Then, will this joint proposal have some impact in stimulating Russian and Japanese negotiators to become really engaged in a genuine search for a no-loser solution on August 19? Naturally, I do not know. As for the three layers of IR that I discussed above, I think that there are objective conditions both in layer one international power politics and layer two the domestic power situation of the leaders in both countries, who are in a position to take decisive action based on their will and courage analyzed in layer three. Sarkisov rightly raised several misgivings, but they do not seem convincing enough to tell us in a determinist way that hope for a solution has been eradicated at layer one and two. Thus the outcome of the negotiations still depend on layer three, whether negotiators, of their own free will, would be able to come up with convincing ideas for the two leaders to make a decision in the not too distant future.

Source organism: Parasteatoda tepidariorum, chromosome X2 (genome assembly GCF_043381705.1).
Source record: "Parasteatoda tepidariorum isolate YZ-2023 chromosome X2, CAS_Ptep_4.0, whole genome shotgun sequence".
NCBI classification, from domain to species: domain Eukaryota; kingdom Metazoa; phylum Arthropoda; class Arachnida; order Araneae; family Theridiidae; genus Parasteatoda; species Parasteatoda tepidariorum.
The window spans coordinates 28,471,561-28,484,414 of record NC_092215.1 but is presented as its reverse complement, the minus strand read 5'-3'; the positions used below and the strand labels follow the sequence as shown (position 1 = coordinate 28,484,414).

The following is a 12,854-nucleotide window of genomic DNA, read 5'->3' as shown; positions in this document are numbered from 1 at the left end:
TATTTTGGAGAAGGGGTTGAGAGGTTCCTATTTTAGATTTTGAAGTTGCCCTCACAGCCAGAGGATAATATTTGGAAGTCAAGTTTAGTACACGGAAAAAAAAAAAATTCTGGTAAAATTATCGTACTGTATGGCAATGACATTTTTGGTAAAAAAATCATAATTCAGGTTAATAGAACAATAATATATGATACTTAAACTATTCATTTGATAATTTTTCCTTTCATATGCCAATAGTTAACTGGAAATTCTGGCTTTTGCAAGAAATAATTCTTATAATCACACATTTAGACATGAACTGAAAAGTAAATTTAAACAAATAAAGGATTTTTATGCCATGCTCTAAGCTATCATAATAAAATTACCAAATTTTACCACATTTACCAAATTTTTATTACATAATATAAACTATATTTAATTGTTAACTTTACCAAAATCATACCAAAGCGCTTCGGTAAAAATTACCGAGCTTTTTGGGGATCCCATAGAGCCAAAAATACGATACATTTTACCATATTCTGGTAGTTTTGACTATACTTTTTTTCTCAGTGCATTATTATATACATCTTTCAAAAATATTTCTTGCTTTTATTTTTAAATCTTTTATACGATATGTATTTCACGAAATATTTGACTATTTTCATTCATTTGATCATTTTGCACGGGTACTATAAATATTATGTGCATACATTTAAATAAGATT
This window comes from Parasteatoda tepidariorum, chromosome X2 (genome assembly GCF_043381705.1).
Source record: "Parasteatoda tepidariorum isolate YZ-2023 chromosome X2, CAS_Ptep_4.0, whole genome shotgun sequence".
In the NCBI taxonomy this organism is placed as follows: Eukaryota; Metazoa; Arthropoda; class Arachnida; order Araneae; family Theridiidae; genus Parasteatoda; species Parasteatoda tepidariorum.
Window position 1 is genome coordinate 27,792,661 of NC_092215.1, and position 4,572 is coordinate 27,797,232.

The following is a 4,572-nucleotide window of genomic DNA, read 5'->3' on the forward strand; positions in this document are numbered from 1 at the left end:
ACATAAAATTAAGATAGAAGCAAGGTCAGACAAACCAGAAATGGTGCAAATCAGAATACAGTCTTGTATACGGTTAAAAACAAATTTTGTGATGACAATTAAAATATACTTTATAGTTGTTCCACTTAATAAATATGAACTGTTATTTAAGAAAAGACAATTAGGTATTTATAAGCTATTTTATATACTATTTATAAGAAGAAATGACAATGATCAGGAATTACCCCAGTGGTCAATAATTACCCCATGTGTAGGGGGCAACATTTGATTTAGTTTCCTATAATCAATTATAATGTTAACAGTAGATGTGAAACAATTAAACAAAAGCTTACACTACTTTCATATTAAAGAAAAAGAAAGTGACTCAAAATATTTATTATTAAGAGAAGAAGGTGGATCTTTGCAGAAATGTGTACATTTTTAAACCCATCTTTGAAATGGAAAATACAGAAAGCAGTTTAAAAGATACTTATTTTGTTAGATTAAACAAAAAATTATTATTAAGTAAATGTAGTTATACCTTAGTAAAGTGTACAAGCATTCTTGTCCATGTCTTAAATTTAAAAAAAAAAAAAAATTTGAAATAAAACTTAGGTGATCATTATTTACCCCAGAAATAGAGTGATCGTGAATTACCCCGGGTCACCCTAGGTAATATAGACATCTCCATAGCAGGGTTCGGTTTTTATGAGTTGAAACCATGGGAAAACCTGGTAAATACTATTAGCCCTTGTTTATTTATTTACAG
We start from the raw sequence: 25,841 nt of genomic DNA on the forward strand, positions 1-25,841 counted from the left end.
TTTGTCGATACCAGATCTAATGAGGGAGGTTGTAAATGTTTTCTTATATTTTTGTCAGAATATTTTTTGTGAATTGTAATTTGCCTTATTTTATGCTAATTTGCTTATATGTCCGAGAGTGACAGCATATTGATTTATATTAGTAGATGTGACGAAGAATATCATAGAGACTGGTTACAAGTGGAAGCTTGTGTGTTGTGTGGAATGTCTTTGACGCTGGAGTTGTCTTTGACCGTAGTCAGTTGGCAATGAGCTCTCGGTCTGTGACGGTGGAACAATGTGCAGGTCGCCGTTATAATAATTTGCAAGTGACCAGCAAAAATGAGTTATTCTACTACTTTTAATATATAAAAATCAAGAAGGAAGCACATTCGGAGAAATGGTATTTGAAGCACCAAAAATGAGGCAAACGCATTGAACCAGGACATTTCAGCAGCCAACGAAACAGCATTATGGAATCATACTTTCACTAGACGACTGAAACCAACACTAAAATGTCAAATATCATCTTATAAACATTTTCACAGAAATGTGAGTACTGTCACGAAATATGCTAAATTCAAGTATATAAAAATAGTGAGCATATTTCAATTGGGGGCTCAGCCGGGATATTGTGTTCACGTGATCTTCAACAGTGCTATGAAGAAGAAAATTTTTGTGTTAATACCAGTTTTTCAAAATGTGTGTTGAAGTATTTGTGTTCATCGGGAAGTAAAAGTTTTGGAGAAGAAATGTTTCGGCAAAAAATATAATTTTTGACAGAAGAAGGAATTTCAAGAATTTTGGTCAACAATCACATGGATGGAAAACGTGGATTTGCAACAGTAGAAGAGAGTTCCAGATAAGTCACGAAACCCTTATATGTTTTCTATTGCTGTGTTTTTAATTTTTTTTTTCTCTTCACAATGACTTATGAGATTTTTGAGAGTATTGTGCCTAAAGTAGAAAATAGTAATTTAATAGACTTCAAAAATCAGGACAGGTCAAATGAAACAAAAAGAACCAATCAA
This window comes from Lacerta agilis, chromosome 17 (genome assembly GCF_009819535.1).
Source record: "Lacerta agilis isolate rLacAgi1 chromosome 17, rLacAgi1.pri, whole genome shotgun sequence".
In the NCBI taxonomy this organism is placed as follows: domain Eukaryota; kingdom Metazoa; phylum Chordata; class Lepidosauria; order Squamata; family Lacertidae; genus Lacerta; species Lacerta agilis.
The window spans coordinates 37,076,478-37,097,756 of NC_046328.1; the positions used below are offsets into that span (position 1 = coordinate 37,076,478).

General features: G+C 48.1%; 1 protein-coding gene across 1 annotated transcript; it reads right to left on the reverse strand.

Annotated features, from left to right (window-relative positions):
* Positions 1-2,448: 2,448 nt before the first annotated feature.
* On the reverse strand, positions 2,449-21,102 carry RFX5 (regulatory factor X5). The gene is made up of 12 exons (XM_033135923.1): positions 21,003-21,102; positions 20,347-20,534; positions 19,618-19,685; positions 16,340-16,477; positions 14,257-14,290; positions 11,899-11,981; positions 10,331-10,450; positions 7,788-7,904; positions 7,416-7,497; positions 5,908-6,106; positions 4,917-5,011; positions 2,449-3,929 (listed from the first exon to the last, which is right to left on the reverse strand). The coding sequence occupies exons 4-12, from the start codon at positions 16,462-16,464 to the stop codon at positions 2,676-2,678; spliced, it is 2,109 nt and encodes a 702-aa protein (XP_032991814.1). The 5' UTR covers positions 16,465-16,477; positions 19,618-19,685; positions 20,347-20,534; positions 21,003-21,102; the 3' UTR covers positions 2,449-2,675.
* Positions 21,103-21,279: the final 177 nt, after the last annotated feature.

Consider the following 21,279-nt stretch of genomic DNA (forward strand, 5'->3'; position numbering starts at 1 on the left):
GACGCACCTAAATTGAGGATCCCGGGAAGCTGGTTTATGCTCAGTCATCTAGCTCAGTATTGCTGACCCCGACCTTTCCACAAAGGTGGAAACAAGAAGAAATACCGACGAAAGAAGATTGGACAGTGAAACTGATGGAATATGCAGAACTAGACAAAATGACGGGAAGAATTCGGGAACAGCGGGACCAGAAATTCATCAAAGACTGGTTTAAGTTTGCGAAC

1. Kenneth Waltz, Man, the State, and War: A Theoretical Analysis (New York: Columbia University Press, 1954).
2. http://www.ioc.u-tokyo.ac.jp/~worldjpn/documents/texts/exdpm/19970724.S1J.html (accessed August 16, 2013).
3. http://www.kantei.go.jp/jp/tyoukanpress/201307/19_a.html (accessed August 16, 2013).